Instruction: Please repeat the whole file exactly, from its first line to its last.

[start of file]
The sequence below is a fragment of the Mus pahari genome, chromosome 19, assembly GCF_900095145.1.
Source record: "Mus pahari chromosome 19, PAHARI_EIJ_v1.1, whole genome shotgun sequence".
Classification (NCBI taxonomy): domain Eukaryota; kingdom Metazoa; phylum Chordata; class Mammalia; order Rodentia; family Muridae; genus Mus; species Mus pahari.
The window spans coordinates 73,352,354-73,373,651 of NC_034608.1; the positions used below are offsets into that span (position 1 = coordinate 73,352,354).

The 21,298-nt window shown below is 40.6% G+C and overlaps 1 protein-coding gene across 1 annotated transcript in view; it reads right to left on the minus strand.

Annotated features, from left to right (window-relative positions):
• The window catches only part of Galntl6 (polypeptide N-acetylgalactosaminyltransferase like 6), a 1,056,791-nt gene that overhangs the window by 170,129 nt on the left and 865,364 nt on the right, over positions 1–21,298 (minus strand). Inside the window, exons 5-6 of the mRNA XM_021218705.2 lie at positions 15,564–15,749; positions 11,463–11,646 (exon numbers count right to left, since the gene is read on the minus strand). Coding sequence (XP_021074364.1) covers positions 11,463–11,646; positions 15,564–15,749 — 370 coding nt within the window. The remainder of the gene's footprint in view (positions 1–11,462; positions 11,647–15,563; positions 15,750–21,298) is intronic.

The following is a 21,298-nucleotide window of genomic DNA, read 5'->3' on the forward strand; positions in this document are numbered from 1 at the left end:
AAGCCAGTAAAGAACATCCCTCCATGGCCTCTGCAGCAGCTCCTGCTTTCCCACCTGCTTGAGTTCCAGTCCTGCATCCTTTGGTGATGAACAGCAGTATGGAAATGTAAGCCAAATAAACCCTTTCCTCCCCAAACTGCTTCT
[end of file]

The sequence below is a fragment of the Mus pahari genome, chromosome 19, assembly GCF_900095145.1.
Source record: "Mus pahari chromosome 19, PAHARI_EIJ_v1.1, whole genome shotgun sequence".
Classification (NCBI taxonomy): domain Eukaryota; kingdom Metazoa; phylum Chordata; class Mammalia; order Rodentia; family Muridae; genus Mus; species Mus pahari.
The window spans coordinates 73,352,354-73,373,651 of NC_034608.1; the positions used below are offsets into that span (position 1 = coordinate 73,352,354).

The 21,298-nt window shown below is 40.6% G+C and overlaps 1 protein-coding gene across 1 annotated transcript in view; it reads right to left on the minus strand.

Annotated features, from left to right (window-relative positions):
• The window catches only part of Galntl6 (polypeptide N-acetylgalactosaminyltransferase like 6), a 1,056,791-nt gene that overhangs the window by 170,129 nt on the left and 865,364 nt on the right, over positions 1–21,298 (minus strand). Inside the window, exons 5-6 of the mRNA XM_021218705.2 lie at positions 15,564–15,749; positions 11,463–11,646 (exon numbers count right to left, since the gene is read on the minus strand). Coding sequence (XP_021074364.1) covers positions 11,463–11,646; positions 15,564–15,749 — 370 coding nt within the window. The remainder of the gene's footprint in view (positions 1–11,462; positions 11,647–15,563; positions 15,750–21,298) is intronic.

The following is a 21,298-nucleotide window of genomic DNA, read 5'->3' on the forward strand; positions in this document are numbered from 1 at the left end:
AAGCCAGTAAAGAACATCCCTCCATGGCCTCTGCAGCAGCTCCTGCTTTCCCACCTGCTTGAGTTCCAGTCCTGCATCCTTTGGTGATGAACAGCAGTATGGAAATGTAAGCCAAATAAACCCTTTCCTCCCCAAACTGCTTCT